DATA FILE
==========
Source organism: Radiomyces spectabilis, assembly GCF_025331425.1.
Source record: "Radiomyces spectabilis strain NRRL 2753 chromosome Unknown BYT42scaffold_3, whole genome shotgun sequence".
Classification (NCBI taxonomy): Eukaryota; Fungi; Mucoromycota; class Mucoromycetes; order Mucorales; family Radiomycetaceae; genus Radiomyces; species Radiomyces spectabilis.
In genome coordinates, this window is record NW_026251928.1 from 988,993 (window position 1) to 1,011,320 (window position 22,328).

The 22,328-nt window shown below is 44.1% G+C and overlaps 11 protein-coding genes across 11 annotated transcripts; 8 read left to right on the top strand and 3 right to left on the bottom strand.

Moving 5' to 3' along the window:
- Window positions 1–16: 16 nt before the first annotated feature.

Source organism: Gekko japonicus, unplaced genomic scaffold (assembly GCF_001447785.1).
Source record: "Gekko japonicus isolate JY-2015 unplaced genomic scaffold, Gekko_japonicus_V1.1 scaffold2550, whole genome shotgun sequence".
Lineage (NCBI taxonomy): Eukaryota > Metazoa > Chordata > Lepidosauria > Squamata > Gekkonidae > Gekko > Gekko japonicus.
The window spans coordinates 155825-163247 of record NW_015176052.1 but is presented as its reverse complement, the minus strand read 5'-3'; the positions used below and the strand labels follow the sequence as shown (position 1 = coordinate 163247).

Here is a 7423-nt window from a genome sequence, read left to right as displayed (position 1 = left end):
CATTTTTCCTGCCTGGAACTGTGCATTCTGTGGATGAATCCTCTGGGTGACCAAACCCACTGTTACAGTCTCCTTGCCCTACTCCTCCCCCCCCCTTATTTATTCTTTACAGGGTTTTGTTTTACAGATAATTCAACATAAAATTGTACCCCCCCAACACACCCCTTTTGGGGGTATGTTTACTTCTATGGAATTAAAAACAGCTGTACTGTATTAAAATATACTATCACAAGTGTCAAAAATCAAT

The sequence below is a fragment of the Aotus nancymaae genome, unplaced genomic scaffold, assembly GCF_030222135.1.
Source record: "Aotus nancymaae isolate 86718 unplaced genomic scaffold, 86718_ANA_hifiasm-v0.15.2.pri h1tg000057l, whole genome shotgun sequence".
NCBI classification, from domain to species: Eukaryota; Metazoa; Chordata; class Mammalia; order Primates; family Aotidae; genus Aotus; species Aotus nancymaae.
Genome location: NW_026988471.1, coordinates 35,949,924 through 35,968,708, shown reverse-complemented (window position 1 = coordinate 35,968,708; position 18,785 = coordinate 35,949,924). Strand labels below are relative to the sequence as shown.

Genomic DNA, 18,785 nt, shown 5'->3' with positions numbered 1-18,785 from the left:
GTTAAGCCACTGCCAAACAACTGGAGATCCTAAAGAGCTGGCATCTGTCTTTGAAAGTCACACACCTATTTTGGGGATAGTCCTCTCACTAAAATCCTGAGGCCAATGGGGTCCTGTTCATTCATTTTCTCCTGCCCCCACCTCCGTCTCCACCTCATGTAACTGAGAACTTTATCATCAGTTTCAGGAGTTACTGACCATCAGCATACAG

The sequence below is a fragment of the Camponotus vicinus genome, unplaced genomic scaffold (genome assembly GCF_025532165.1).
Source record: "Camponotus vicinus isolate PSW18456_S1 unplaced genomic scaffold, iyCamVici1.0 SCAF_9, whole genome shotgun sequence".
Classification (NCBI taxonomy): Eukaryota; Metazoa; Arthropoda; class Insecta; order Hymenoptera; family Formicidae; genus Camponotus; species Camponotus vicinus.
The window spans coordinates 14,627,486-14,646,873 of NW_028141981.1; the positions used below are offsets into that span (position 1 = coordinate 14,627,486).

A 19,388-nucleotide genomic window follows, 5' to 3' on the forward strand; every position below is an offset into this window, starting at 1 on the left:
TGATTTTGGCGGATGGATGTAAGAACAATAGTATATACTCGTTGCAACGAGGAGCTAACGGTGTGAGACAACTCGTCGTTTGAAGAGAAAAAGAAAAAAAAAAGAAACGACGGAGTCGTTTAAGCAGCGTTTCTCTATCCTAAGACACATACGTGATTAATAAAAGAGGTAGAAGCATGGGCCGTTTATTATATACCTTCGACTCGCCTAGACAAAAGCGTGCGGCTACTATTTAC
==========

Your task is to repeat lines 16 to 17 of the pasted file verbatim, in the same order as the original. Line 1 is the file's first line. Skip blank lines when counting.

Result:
NCBI classification, from domain to species: Eukaryota; Metazoa; Chordata; class Mammalia; order Primates; family Aotidae; genus Aotus; species Aotus nancymaae.
Genome location: NW_026988471.1, coordinates 35,949,924 through 35,968,708, shown reverse-complemented (window position 1 = coordinate 35,968,708; position 18,785 = coordinate 35,949,924). Strand labels below are relative to the sequence as shown.